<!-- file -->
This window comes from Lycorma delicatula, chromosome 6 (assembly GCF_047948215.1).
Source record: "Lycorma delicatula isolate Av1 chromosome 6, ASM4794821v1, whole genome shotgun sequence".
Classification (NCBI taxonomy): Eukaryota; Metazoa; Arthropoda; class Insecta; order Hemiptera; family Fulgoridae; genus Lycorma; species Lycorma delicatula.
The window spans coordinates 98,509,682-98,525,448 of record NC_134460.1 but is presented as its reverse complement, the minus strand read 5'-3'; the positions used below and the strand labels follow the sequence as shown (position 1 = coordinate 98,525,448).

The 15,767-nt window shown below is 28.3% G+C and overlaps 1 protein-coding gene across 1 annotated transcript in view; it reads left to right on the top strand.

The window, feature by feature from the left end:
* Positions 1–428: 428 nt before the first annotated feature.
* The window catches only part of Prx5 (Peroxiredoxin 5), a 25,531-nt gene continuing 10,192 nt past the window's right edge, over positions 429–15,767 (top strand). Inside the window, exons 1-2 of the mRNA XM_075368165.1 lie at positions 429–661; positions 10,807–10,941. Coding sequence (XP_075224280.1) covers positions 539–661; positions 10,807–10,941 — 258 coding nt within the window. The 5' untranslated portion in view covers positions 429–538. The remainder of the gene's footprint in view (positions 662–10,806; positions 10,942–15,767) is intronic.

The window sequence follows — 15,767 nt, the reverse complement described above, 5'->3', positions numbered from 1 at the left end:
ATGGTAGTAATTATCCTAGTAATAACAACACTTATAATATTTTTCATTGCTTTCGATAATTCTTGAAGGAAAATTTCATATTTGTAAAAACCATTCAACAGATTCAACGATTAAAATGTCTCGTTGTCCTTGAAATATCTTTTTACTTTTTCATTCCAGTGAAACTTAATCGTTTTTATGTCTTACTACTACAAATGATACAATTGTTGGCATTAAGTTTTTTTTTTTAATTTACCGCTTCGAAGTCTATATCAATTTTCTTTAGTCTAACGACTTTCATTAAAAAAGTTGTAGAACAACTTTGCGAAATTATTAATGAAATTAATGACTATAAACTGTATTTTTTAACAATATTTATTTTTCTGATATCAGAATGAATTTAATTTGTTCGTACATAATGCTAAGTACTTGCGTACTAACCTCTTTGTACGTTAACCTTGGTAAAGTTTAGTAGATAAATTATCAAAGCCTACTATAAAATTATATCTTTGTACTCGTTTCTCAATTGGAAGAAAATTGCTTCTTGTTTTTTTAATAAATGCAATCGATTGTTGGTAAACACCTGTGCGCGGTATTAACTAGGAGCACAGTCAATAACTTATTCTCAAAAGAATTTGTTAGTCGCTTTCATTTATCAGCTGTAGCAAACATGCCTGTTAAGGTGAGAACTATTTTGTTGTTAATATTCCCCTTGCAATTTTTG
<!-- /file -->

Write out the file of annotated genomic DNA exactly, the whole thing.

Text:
This window comes from Lycorma delicatula, chromosome 6 (assembly GCF_047948215.1).
Source record: "Lycorma delicatula isolate Av1 chromosome 6, ASM4794821v1, whole genome shotgun sequence".
Classification (NCBI taxonomy): Eukaryota; Metazoa; Arthropoda; class Insecta; order Hemiptera; family Fulgoridae; genus Lycorma; species Lycorma delicatula.
The window spans coordinates 98,509,682-98,525,448 of record NC_134460.1 but is presented as its reverse complement, the minus strand read 5'-3'; the positions used below and the strand labels follow the sequence as shown (position 1 = coordinate 98,525,448).

The 15,767-nt window shown below is 28.3% G+C and overlaps 1 protein-coding gene across 1 annotated transcript in view; it reads left to right on the top strand.

The window, feature by feature from the left end:
* Positions 1–428: 428 nt before the first annotated feature.
* The window catches only part of Prx5 (Peroxiredoxin 5), a 25,531-nt gene continuing 10,192 nt past the window's right edge, over positions 429–15,767 (top strand). Inside the window, exons 1-2 of the mRNA XM_075368165.1 lie at positions 429–661; positions 10,807–10,941. Coding sequence (XP_075224280.1) covers positions 539–661; positions 10,807–10,941 — 258 coding nt within the window. The 5' untranslated portion in view covers positions 429–538. The remainder of the gene's footprint in view (positions 662–10,806; positions 10,942–15,767) is intronic.

The window sequence follows — 15,767 nt, the reverse complement described above, 5'->3', positions numbered from 1 at the left end:
ATGGTAGTAATTATCCTAGTAATAACAACACTTATAATATTTTTCATTGCTTTCGATAATTCTTGAAGGAAAATTTCATATTTGTAAAAACCATTCAACAGATTCAACGATTAAAATGTCTCGTTGTCCTTGAAATATCTTTTTACTTTTTCATTCCAGTGAAACTTAATCGTTTTTATGTCTTACTACTACAAATGATACAATTGTTGGCATTAAGTTTTTTTTTTTAATTTACCGCTTCGAAGTCTATATCAATTTTCTTTAGTCTAACGACTTTCATTAAAAAAGTTGTAGAACAACTTTGCGAAATTATTAATGAAATTAATGACTATAAACTGTATTTTTTAACAATATTTATTTTTCTGATATCAGAATGAATTTAATTTGTTCGTACATAATGCTAAGTACTTGCGTACTAACCTCTTTGTACGTTAACCTTGGTAAAGTTTAGTAGATAAATTATCAAAGCCTACTATAAAATTATATCTTTGTACTCGTTTCTCAATTGGAAGAAAATTGCTTCTTGTTTTTTTAATAAATGCAATCGATTGTTGGTAAACACCTGTGCGCGGTATTAACTAGGAGCACAGTCAATAACTTATTCTCAAAAGAATTTGTTAGTCGCTTTCATTTATCAGCTGTAGCAAACATGCCTGTTAAGGTGAGAACTATTTTGTTGTTAATATTCCCCTTGCAATTTTTG